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Expression of amino-terminally truncated PrP in the mouse leading to ataxia and specific cerebellar lesions.


Shmerling, D; Hegyi, I; Fischer, M B; Blättler, T; Brandner, S; Götz, J; Rülicke, T; Flechsig, E; Cozzio, A; von Mering, C; Hangartner, C; Aguzzi, A; Weissmann, C (1998). Expression of amino-terminally truncated PrP in the mouse leading to ataxia and specific cerebellar lesions. Cell, 93(2):203-214.

Abstract

The physiological role of prion protein (PrP) remains unknown. Mice devoid of PrP develop normally but are resistant to scrapie; introduction of a PrP transgene restores susceptibility to the disease. To identify the regions of PrP necessary for this activity, we prepared PrP knockout mice expressing PrPs with amino-proximal deletions. Surprisingly, PrP lacking residues 32-121 or 32-134, but not with shorter deletions, caused severe ataxia and neuronal death limited to the granular layer of the cerebellum as early as 1-3 months after birth. The defect was completely abolished by introducing one copy of a wild-type PrP gene. We speculate that these truncated PrPs may be nonfunctional and compete with some other molecule with a PrP-like function for a common ligand.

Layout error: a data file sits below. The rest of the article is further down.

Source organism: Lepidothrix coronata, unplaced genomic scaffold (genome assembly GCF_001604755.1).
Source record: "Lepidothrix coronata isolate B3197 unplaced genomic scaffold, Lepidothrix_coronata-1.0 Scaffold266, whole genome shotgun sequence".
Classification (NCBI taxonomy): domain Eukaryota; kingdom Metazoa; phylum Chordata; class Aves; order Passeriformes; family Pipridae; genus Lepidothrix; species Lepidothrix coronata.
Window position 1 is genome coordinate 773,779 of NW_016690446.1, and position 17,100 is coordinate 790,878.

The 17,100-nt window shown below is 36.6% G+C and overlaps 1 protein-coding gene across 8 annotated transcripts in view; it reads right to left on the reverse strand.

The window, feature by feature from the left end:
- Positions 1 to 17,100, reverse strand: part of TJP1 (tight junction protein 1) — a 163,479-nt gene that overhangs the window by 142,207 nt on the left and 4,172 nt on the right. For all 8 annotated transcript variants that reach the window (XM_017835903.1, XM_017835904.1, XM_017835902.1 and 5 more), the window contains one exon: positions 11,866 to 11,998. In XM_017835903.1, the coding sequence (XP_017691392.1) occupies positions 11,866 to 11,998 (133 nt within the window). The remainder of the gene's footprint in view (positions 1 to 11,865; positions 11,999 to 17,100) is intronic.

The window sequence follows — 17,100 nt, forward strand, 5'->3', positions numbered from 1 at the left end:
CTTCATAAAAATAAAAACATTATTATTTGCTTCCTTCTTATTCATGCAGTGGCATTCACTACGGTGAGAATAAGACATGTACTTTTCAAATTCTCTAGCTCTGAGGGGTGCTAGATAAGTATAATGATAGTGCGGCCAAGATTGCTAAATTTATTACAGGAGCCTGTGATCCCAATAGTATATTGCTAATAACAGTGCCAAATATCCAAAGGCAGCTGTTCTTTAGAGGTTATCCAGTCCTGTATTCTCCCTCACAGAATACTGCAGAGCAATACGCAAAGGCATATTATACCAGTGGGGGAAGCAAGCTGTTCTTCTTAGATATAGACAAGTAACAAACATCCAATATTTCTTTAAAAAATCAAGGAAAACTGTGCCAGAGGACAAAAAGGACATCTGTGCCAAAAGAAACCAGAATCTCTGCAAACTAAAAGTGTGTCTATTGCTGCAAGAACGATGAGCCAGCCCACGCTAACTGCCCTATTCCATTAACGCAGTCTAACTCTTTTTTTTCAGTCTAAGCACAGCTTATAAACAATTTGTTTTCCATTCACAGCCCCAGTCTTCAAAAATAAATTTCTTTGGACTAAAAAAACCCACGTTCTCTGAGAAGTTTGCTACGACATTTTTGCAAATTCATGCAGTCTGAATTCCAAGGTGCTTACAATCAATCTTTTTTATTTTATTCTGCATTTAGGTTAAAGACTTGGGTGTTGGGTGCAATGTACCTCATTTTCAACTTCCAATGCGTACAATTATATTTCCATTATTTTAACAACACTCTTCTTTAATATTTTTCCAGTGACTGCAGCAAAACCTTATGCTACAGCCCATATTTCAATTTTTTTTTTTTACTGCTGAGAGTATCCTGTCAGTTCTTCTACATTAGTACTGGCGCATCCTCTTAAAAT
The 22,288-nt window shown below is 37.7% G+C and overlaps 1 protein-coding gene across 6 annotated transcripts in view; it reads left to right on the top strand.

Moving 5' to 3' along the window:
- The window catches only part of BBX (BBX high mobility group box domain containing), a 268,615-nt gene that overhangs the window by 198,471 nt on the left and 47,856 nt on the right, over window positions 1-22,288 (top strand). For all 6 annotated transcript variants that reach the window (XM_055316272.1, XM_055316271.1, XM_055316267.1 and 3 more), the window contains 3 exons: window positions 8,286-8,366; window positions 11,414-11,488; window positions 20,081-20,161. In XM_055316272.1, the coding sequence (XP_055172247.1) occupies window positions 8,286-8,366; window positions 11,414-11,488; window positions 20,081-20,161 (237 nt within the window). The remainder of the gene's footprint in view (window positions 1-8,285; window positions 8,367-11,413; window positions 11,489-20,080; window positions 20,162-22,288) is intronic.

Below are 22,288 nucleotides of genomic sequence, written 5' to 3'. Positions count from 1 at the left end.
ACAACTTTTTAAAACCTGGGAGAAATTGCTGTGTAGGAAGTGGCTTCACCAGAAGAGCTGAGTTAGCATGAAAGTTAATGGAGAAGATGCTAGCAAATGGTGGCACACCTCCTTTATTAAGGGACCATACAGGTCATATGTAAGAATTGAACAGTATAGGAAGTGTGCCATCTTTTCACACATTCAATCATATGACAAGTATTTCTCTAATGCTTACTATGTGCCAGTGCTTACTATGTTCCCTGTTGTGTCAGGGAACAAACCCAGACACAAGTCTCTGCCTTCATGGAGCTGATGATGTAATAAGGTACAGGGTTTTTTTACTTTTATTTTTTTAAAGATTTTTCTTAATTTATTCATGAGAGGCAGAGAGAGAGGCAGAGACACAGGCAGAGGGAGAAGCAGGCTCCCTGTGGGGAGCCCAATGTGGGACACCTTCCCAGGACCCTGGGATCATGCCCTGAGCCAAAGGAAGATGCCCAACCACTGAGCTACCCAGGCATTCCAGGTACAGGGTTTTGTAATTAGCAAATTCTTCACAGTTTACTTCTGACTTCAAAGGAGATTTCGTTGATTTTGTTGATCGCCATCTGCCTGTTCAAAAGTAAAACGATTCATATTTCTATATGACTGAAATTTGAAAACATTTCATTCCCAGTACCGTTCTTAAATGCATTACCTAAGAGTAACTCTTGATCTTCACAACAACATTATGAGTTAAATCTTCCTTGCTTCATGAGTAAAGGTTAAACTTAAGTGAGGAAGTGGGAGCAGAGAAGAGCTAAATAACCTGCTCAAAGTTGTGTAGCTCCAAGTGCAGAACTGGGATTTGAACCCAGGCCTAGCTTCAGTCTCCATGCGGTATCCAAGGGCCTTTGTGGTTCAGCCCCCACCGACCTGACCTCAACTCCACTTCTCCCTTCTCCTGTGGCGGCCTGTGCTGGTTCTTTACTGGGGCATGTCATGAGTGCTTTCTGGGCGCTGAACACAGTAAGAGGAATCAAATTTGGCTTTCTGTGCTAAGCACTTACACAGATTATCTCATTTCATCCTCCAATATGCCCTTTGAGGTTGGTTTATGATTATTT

The physiological role of prion protein (PrP) remains unknown. Mice devoid of PrP develop normally but are resistant to scrapie; introduction of a PrP transgene restores susceptibility to the disease. To identify the regions of PrP necessary for this activity, we prepared PrP knockout mice expressing PrPs with amino-proximal deletions. Surprisingly, PrP lacking residues 32-121 or 32-134, but not with shorter deletions, caused severe ataxia and neuronal death limited to the granular layer of the cerebellum as early as 1-3 months after birth. The defect was completely abolished by introducing one copy of a wild-type PrP gene. We speculate that these truncated PrPs may be nonfunctional and compete with some other molecule with a PrP-like function for a common ligand.

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Additional indexing

Item Type:Journal Article, refereed
Communities & Collections:04 Faculty of Medicine > University Hospital Zurich > Institute of Neuropathology
Dewey Decimal Classification:570 Life sciences; biology
610 Medicine & health
Language:English
Date:17 April 1998
Deposited On:11 Feb 2008 12:25
Last Modified:05 Apr 2016 12:20
Publisher:Elsevier
ISSN:0092-8674
Publisher DOI:10.1016/S0092-8674(00)81572-X
Related URLs:http://linkinghub.elsevier.com/retrieve/pii/S0092-8674(00)81572-X
PubMed ID:9568713
Permanent URL: http://doi.org/10.5167/uzh-1841

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